New York

Roger Fenton, Francis Frith, Clarence Watkins, Eadweard Muybridge, William Bell, Timothy O'Sullivan, William Henry Jackson, Frederick Sommer, Ansel Adams, Edward Weston, Paul Caponigro, William Dane, Henry Wessel, Jr., and Gary L. Hallman

Emily Lowe Gallery, Hofstra University

Landscape and Discovery, at the Emily Lowe Gallery, Hofstra University, presented a clear, informative view of landscape photography, at least for those somewhat unfamiliar with its extensive history and development, of which I am one. The 100-odd photographs by 14 19th- and 20th-century photographers trace the development of photography from a purely documentary use to one which is increasingly personal, though not necessarily more esthetic. What remains clear is that, despite technical developments, also clearly delineated in this exhibition, and despite an increasingly personal use of the medium, the craft and esthetic of each individual photographer is always more or less apparent.

The exhibition, installed chronologically, began with work from the 1850s by Roger Fenton, a British photographer sent to document the Crimean War, and Francis Frith whose photographs of the pyramids of Egypt were very popular in England. In America, during the last half of the 19th century, photography also introduced the American public to the wonders of the Western territories, or else recorded and documented them for scientific reasons. The work of Clarence Watkins and Eadweard Muybridge reveals the mountains and trees of Yosemite with detail and scale which make the painting of Bierstadt look exiguous by comparison. William Bell, Timothy O’Sullivan, and William Henry Jackson were official photographers for various government surveys during the late 1860s and ’70s, so that their work served a more scientific function than that of Muybridge and Watkins, who worked independently. It concentrates more on specific geological formations, often with a human being or even a ruler included to make the scale clear. Even so, their work is impressive, although it does not achieve the epic grandeur of Watkins or Muybridge. In all the work from the 19th century, one senses the responsibility each photographer felt to record unfamiliar geography and geology with a newly invented tool in order to make them accessible either to scientists or the general public.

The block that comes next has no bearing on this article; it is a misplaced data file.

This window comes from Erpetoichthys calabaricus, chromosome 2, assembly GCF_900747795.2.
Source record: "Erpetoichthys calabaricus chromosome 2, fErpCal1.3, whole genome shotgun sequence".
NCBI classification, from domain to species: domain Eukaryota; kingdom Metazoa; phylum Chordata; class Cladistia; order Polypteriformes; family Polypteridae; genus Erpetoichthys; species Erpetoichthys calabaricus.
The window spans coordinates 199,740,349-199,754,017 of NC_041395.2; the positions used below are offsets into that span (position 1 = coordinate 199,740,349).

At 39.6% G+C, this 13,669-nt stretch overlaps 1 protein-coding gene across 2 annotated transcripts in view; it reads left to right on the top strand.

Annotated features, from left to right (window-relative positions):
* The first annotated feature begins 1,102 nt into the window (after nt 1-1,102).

This sense of responsibility is not so visible in the 20th-century photography included in this exhibition. Frederick Sommer, Ansel Adams, and Edward Weston express more personal visions and senses of discovery. Sommer’s photographs of the American Southwest have no horizon line and, consequently, reveal only the continuous texture of desert brush and rocks, with no clue, until closely examined, to the scale or space of the scene. They are strange studies of surface. Adams, on the other hand, is completely involved with the extreme effects of light upon the landscape; every inch of his often crowded scenes are in either bright light or dark shadows, usually the former. His work is dazzling and melodramatic, but it is interesting that it would not have been technically possible in the previous century. The 19th-century—photographs, despite their detailed images, have only blank skies, never any clouds, while Adams’ skies are crowded with them and attendant sunbeams and rays of light. Weston’s treatment of landscape is relatively austere and subdued: the rows of a bean field, a lettuce ranch. Like Sommer’s, his work is modest but unerringly concerned with formal, almost abstract, qualities of its subject.

Paul Caponigro’s photographs of Stonehenge and various stone circles in Ireland seem more straightforward and documentary than those of his 20th-century predecessors. He seems more interested in recording both a place and the sense of that place, less interested in either the technical possibilities of his camera or the abstract possibilities of his subject. In this he seems closer to Watkins or Jackson.

The youngest photographers, William Dane, Henry Wessel, Jr., and Gary L. Hallman are the least interesting in the exhibition. Wessel’s photographs of highways are often amusing, as in one of a large boulder flanked by two no parking signs. Dane makes postcards out of his rather random shots of the landscape which he sends to friends. Hallman works on selectively toned paper to achieve soft, out-of-focus prints (close-ups of a rose garden, a curb). The process of development is recorded as much as the landscape in this final manipulation of the medium and parallels with less interest what various artists are currently doing with film and video. It also, ironically, completes the circle by suggesting the earliest, most primitive beginnings of photography.

Roberta Pancoast Smith